one petabyte. To put this in perspective, a petabyte is 
about one million gigabytes (1,048,576).In the late 1980s, 
a large hard disk was considered 80 megabytes. 

Today, that amount of space doesn’t even hold a current 
Windows operating system without butting up 
against storage limits. Robust programs, music files, 
digital versatile discs (DVDs), streaming video and 
high-resolution graphics have all become memory-hungry
beasts devouring real estate bit by byte. It would have 
been unthinkable in the 1980s that the home computer
would one day require tens and even hundreds of gigabytes 
to store data. Though the petabyte still lies beyond the 
territory of the terabyte, who can say where the home 
computer will be in another two decades?

With the influx of computers, CD-ROMS, hard drives, 
USB flash drives, and other discs, the byte can not hold 
larger values. With the larger volumes of information, 
more bytes are needed:

kilobyte -KB- is 1,024 bytes, but most relate it to 1000 bytes. Megabyte-MB- is 1,024 kilobytes Gigabyte -GB- is 1,024 megabytes Terabyte -TB- is 1,024 gigabytes Petabyte- PB- is 1,024 terabytes Exabyte-EB- is 1,024 petabytes Zettabyte-ZB- 1,024 exabytes Yottabyte-YB- is 1,024 zettabytes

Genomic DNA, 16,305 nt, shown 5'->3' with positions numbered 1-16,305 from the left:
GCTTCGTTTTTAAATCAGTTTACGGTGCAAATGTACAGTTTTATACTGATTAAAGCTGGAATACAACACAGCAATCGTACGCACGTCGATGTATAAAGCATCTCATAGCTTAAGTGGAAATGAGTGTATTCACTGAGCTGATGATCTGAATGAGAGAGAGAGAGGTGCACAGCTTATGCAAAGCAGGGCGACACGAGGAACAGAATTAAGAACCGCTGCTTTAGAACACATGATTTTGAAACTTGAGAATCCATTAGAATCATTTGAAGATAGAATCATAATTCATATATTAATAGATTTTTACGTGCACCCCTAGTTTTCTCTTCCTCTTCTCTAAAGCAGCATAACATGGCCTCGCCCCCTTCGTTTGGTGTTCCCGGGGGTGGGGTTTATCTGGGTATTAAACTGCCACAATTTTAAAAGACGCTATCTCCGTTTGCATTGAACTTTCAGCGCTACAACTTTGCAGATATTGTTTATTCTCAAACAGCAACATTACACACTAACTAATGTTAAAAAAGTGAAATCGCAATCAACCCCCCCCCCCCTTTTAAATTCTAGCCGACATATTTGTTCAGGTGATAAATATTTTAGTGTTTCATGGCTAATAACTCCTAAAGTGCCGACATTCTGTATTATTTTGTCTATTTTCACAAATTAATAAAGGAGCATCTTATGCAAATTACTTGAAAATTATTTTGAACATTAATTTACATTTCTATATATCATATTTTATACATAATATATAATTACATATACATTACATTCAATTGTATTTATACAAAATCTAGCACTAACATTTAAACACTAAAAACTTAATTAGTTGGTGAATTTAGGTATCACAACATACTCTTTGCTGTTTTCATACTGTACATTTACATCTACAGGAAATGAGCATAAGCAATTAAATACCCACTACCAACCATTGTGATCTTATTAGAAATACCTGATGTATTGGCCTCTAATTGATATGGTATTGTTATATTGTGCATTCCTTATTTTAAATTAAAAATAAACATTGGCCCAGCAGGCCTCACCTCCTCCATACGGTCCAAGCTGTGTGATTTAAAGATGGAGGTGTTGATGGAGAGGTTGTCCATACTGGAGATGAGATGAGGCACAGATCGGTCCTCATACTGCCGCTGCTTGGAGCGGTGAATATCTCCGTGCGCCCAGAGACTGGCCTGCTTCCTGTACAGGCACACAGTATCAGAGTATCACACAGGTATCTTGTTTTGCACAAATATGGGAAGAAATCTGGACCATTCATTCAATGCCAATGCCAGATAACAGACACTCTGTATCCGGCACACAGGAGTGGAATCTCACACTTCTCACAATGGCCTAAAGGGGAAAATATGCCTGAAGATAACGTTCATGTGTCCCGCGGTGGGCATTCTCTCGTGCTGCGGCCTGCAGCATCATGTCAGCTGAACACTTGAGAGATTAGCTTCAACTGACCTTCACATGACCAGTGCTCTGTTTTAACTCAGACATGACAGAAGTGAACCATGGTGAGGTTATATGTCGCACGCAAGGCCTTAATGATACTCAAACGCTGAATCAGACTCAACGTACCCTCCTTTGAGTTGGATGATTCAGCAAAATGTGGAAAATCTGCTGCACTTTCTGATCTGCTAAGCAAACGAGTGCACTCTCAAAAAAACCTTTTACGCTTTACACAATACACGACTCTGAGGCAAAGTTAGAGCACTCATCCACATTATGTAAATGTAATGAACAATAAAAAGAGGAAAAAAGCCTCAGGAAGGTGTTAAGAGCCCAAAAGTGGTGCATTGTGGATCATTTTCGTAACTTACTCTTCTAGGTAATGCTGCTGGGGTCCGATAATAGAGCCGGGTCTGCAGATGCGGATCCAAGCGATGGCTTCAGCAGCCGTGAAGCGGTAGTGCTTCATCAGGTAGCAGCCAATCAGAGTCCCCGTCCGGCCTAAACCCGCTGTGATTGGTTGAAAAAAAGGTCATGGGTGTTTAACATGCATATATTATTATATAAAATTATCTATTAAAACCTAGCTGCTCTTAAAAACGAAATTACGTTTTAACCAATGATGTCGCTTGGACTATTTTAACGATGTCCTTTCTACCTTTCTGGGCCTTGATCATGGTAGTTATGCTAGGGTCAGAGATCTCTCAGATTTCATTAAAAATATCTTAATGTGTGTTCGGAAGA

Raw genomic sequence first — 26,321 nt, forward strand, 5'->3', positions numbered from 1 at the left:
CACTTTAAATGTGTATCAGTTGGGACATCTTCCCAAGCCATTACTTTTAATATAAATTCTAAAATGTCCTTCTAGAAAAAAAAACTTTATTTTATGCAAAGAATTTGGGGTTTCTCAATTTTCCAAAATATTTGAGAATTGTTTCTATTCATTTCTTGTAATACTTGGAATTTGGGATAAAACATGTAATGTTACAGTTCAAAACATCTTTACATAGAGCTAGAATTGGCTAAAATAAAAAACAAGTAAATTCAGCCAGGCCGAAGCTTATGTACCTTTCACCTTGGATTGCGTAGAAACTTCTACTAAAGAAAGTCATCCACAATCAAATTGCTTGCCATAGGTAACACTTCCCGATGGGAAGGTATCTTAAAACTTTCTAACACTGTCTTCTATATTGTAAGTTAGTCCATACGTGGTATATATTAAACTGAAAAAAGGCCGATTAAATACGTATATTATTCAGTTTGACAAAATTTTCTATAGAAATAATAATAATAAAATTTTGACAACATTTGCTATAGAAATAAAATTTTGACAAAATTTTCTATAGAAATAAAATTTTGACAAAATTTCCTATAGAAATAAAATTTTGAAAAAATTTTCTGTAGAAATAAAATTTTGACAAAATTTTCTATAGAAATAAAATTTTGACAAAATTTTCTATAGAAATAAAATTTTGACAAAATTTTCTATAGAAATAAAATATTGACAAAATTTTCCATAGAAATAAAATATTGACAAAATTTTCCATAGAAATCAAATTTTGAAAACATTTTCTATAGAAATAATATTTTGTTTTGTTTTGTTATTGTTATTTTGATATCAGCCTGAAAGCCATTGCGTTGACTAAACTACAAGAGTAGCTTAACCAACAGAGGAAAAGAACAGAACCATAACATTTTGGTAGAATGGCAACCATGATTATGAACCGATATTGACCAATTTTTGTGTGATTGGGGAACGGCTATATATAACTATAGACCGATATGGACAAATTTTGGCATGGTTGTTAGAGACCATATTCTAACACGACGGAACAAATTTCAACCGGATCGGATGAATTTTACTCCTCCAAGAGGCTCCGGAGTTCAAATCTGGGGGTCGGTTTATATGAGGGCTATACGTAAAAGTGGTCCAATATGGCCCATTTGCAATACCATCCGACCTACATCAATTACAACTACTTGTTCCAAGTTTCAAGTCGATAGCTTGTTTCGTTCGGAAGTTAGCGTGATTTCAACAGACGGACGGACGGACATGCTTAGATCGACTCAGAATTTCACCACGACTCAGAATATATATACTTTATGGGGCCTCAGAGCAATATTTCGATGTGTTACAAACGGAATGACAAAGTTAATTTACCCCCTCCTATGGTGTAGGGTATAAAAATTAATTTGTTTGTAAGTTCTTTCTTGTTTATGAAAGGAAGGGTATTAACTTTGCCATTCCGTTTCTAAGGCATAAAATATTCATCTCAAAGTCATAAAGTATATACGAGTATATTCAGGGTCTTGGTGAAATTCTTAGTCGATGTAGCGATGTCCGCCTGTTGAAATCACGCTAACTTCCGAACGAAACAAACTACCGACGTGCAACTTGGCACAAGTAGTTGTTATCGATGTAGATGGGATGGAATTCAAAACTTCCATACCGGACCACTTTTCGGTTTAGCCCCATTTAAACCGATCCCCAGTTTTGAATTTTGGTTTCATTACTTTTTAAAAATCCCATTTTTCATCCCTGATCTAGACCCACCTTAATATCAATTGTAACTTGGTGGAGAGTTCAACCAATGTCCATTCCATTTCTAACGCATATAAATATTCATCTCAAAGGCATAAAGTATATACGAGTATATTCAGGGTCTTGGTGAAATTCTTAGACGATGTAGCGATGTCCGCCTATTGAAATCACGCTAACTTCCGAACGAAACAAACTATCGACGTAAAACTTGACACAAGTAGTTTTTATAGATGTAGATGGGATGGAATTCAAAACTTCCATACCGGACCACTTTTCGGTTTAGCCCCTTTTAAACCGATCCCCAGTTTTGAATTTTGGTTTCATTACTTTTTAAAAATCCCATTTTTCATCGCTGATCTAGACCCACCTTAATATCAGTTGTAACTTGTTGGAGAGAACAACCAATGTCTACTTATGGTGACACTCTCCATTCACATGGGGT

Note: many hardware and hard drive manufacturers think of a kilobyte as 1,000 bytes. from Perils The automobile changed the world in many ways, economically, physically and socially. Mechanized agriculture is the only way to farm. The discovery of the printing press was a real big deal- it facilitated the printing of books, as against the laborious handwritten texts. The interactive multimedia once again, is very rapidly changing the face of the world. At first, the internet's most popular use was for e-mails and chat rooms. Then comes social networks, add telecommuting ,vlogging, and who knows what will come next. Already, there is a dark side to the digital world. There is fear that technology will bring unemployment, numbing of minds and invasion of privacy. In his book- Digital Economy, Don Tapscott writes that the digital world, while it offers exciting promise, there is also a dark side. Social stratification, massive social dislocation and conflict are perils that man faces with this digitalization. Violence and suffering can be seen worldwide instantly, not just in poor countries. There are new social, ethical and government issues that will surface as time goes on. What lies ahead Critical scholars say that major critiques of concepts like information society, knowledge society, network society, post modern society, post industrial society and other labels tend to create the impression that we are entering into a totally new type of society. Frank Webster argues that this kind of approach stress discontinuity, that contemporary society has nothing in common with society as it was 100 nor 150 years ago. He argues that these assumptions mean, nothing can be done, ideologically, that there is nothing society can do and just have to adapt to the existing reality. Webster insists on the continuities that characterize change. He stresses the different epoch of capitalism, that is, the laizzez-faire of the 19th century, corporate capitalism in the 20th century and informational capitalism for the 21st century. You, society, be the judge. Ref Wikipedia Digital Economy by Don Tapscott Alvin Toffler